HONG KONG: British banker Rurik Jutting was found guilty of the horrifying murder of two Indonesian women at his upscale Hong Kong apartment and jailed for life on Tuesday, in a case the judge said was “sickening in the extreme”.
Cambridge graduate Jutting, 31, had pleaded not guilty to murdering Sumarti Ningsih and Seneng Mujiasih two years ago on the grounds of diminished responsibility, but a jury at Hong Kong’s High Court returned unanimous guilty verdicts.
“This must rank as one of the more horrifying murder case ever to come to court in Hong Kong,” judge Michael Stuart-Moore told the court, describing Jutting’s actions as “sickening in the extreme and beyond a normal person’s imagination”.
“You go to prison for life,” he said, at the conclusion of a case that shocked the city.
Murder in Hong Kong comes with a mandatory life sentence.
Jutting remained almost expressionless, breathing out heavily as he left the dock.
In a grueling 10-day trial the jury heard how Jutting became obsessed with slavery, rape and torture and played out those fantasies with his first victim, Ningsih.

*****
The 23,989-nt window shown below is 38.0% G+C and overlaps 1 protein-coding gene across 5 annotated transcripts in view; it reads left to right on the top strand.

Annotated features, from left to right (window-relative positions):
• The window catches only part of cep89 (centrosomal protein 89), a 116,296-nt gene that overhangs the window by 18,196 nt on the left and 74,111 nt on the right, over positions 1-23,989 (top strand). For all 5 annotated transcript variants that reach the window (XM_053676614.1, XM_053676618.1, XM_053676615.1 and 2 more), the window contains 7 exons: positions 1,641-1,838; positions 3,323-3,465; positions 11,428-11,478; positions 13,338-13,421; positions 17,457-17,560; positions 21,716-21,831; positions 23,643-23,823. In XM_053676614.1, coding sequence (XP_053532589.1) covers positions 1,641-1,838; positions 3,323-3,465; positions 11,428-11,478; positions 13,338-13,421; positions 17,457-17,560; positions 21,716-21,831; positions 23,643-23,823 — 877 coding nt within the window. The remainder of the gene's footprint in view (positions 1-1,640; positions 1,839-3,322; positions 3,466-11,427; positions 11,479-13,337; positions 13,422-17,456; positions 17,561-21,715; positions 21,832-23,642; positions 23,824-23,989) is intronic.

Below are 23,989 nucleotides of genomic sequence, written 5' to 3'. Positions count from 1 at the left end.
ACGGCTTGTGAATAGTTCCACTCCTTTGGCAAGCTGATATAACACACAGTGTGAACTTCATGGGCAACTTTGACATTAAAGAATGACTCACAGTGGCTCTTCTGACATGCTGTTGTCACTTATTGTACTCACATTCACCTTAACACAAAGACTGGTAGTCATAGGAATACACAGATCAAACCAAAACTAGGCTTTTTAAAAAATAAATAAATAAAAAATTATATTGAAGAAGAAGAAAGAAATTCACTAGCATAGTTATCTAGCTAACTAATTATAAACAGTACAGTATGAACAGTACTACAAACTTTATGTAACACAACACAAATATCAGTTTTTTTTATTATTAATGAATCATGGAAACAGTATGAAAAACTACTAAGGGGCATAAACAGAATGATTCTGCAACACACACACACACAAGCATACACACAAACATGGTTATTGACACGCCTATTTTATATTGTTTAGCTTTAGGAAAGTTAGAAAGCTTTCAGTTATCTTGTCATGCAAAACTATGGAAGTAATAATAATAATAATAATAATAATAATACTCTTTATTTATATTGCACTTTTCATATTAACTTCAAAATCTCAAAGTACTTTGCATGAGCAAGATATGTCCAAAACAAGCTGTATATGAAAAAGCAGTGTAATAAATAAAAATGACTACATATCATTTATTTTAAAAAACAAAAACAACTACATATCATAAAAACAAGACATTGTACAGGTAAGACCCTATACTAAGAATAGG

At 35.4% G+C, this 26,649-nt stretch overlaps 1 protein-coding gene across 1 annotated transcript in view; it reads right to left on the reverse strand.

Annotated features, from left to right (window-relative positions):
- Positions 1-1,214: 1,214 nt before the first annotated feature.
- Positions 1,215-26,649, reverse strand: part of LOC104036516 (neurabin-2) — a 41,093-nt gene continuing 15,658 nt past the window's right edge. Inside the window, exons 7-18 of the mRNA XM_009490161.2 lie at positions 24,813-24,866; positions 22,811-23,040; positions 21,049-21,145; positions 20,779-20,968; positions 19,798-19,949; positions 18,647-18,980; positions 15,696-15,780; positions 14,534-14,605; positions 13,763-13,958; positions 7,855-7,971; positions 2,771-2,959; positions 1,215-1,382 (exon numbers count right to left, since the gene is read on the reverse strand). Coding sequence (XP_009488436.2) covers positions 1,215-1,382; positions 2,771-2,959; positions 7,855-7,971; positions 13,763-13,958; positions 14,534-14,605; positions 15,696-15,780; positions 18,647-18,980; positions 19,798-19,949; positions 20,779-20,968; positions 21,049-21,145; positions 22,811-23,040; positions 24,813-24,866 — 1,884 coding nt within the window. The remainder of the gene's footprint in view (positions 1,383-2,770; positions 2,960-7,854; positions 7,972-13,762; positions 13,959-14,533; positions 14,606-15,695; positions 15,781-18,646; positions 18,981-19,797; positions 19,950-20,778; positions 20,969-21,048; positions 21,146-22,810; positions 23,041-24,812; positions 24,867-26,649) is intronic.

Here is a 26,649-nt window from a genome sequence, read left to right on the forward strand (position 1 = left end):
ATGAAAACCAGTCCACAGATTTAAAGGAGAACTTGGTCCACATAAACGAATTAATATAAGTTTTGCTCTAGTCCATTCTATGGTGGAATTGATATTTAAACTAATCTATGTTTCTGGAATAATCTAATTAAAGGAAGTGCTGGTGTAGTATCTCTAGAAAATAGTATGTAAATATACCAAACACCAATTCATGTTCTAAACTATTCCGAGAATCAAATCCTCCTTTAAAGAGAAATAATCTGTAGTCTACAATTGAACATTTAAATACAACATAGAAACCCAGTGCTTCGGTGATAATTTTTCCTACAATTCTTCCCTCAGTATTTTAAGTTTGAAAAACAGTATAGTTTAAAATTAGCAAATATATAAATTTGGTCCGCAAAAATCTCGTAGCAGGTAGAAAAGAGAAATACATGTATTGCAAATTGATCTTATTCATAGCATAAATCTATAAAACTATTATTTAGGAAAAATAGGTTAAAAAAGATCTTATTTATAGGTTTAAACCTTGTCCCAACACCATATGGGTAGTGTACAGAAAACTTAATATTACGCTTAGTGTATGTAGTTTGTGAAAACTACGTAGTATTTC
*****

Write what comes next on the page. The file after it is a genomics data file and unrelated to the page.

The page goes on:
Fuelled by cocaine and alcohol, he tortured her for three days and recorded parts of her torment on his iPhone — footage the jury had to watch.
Jutting killed Ningsih by slashing her throat in his bathroom and then stuffed her body into a suitcase which he stored on his balcony.
The court heard that he had cut her neck with a serrated knife in the shower after forcing her to lick a toilet bowl.
In hours of self-recorded ranting on his iPhone after that murder, Jutting described his attacks on Ningsih using pliers, sex toys and a belt.
Days later he murdered Mujiasih, slashing her throat in his living room.
He had prepared to torture her but killed her quickly when she began to scream after spotting a rope gag by his sofa.
Both women were found dead in Jutting’s flat in the early hours of November 1, 2014, after he called police.
In a letter read out to the court by defence counsel Tim Owen Tuesday after the verdicts, Jutting said he was “haunted” by what he had done.
“The evil that I’ve inflicted cannot be remedied by me,” the letter said.
“I’m sorry, I’m sorry beyond words.”
But Stuart-Moore dismissed the apology.
“It’s the first mention of saying sorry about what he had done and I don’t accept it,” he told the court.
He described Jutting as an “archetypal sexual predator” who presented an extreme danger to women.